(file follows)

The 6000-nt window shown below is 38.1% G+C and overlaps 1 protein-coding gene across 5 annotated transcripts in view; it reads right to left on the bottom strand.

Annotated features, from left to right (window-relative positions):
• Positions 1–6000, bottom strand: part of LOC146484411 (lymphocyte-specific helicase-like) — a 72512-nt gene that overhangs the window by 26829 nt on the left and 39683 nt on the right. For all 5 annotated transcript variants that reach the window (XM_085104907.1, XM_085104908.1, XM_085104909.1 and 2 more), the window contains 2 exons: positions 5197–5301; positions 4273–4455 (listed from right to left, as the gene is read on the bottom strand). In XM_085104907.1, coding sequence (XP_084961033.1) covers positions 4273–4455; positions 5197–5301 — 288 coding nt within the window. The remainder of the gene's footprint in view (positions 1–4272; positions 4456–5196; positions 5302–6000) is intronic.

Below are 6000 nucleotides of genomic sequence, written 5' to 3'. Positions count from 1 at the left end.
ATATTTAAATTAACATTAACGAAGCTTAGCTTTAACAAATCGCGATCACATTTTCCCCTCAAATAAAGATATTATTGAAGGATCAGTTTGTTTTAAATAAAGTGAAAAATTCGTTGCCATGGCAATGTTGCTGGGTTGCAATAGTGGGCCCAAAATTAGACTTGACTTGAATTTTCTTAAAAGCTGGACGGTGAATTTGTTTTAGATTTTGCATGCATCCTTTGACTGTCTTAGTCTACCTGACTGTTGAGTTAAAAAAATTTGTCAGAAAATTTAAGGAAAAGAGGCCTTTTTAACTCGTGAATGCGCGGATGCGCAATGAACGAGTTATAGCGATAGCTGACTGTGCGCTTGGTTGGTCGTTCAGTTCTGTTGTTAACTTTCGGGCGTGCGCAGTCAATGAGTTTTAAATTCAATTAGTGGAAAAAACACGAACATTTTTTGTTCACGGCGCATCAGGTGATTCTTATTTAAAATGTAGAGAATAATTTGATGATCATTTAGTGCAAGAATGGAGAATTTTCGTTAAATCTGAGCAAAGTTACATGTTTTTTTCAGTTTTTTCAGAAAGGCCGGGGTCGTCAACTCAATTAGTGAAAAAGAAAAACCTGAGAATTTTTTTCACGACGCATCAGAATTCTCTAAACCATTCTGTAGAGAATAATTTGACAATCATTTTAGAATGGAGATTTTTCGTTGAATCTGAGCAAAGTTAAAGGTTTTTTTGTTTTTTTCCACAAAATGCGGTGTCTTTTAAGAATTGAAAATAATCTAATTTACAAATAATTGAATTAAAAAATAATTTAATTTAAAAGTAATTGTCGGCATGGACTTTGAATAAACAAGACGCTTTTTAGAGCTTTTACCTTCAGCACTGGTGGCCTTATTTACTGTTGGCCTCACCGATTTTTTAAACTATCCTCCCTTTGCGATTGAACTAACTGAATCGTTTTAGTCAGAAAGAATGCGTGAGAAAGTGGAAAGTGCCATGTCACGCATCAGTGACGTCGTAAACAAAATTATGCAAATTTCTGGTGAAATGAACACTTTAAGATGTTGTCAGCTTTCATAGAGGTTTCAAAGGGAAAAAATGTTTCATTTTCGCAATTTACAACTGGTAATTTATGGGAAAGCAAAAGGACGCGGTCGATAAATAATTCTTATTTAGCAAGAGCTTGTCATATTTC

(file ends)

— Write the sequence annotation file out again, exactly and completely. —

The 6000-nt window shown below is 38.1% G+C and overlaps 1 protein-coding gene across 5 annotated transcripts in view; it reads right to left on the bottom strand.

Annotated features, from left to right (window-relative positions):
• Positions 1–6000, bottom strand: part of LOC146484411 (lymphocyte-specific helicase-like) — a 72512-nt gene that overhangs the window by 26829 nt on the left and 39683 nt on the right. For all 5 annotated transcript variants that reach the window (XM_085104907.1, XM_085104908.1, XM_085104909.1 and 2 more), the window contains 2 exons: positions 5197–5301; positions 4273–4455 (listed from right to left, as the gene is read on the bottom strand). In XM_085104907.1, coding sequence (XP_084961033.1) covers positions 4273–4455; positions 5197–5301 — 288 coding nt within the window. The remainder of the gene's footprint in view (positions 1–4272; positions 4456–5196; positions 5302–6000) is intronic.

Below are 6000 nucleotides of genomic sequence, written 5' to 3'. Positions count from 1 at the left end.
ATATTTAAATTAACATTAACGAAGCTTAGCTTTAACAAATCGCGATCACATTTTCCCCTCAAATAAAGATATTATTGAAGGATCAGTTTGTTTTAAATAAAGTGAAAAATTCGTTGCCATGGCAATGTTGCTGGGTTGCAATAGTGGGCCCAAAATTAGACTTGACTTGAATTTTCTTAAAAGCTGGACGGTGAATTTGTTTTAGATTTTGCATGCATCCTTTGACTGTCTTAGTCTACCTGACTGTTGAGTTAAAAAAATTTGTCAGAAAATTTAAGGAAAAGAGGCCTTTTTAACTCGTGAATGCGCGGATGCGCAATGAACGAGTTATAGCGATAGCTGACTGTGCGCTTGGTTGGTCGTTCAGTTCTGTTGTTAACTTTCGGGCGTGCGCAGTCAATGAGTTTTAAATTCAATTAGTGGAAAAAACACGAACATTTTTTGTTCACGGCGCATCAGGTGATTCTTATTTAAAATGTAGAGAATAATTTGATGATCATTTAGTGCAAGAATGGAGAATTTTCGTTAAATCTGAGCAAAGTTACATGTTTTTTTCAGTTTTTTCAGAAAGGCCGGGGTCGTCAACTCAATTAGTGAAAAAGAAAAACCTGAGAATTTTTTTCACGACGCATCAGAATTCTCTAAACCATTCTGTAGAGAATAATTTGACAATCATTTTAGAATGGAGATTTTTCGTTGAATCTGAGCAAAGTTAAAGGTTTTTTTGTTTTTTTCCACAAAATGCGGTGTCTTTTAAGAATTGAAAATAATCTAATTTACAAATAATTGAATTAAAAAATAATTTAATTTAAAAGTAATTGTCGGCATGGACTTTGAATAAACAAGACGCTTTTTAGAGCTTTTACCTTCAGCACTGGTGGCCTTATTTACTGTTGGCCTCACCGATTTTTTAAACTATCCTCCCTTTGCGATTGAACTAACTGAATCGTTTTAGTCAGAAAGAATGCGTGAGAAAGTGGAAAGTGCCATGTCACGCATCAGTGACGTCGTAAACAAAATTATGCAAATTTCTGGTGAAATGAACACTTTAAGATGTTGTCAGCTTTCATAGAGGTTTCAAAGGGAAAAAATGTTTCATTTTCGCAATTTACAACTGGTAATTTATGGGAAAGCAAAAGGACGCGGTCGATAAATAATTCTTATTTAGCAAGAGCTTGTCATATTTC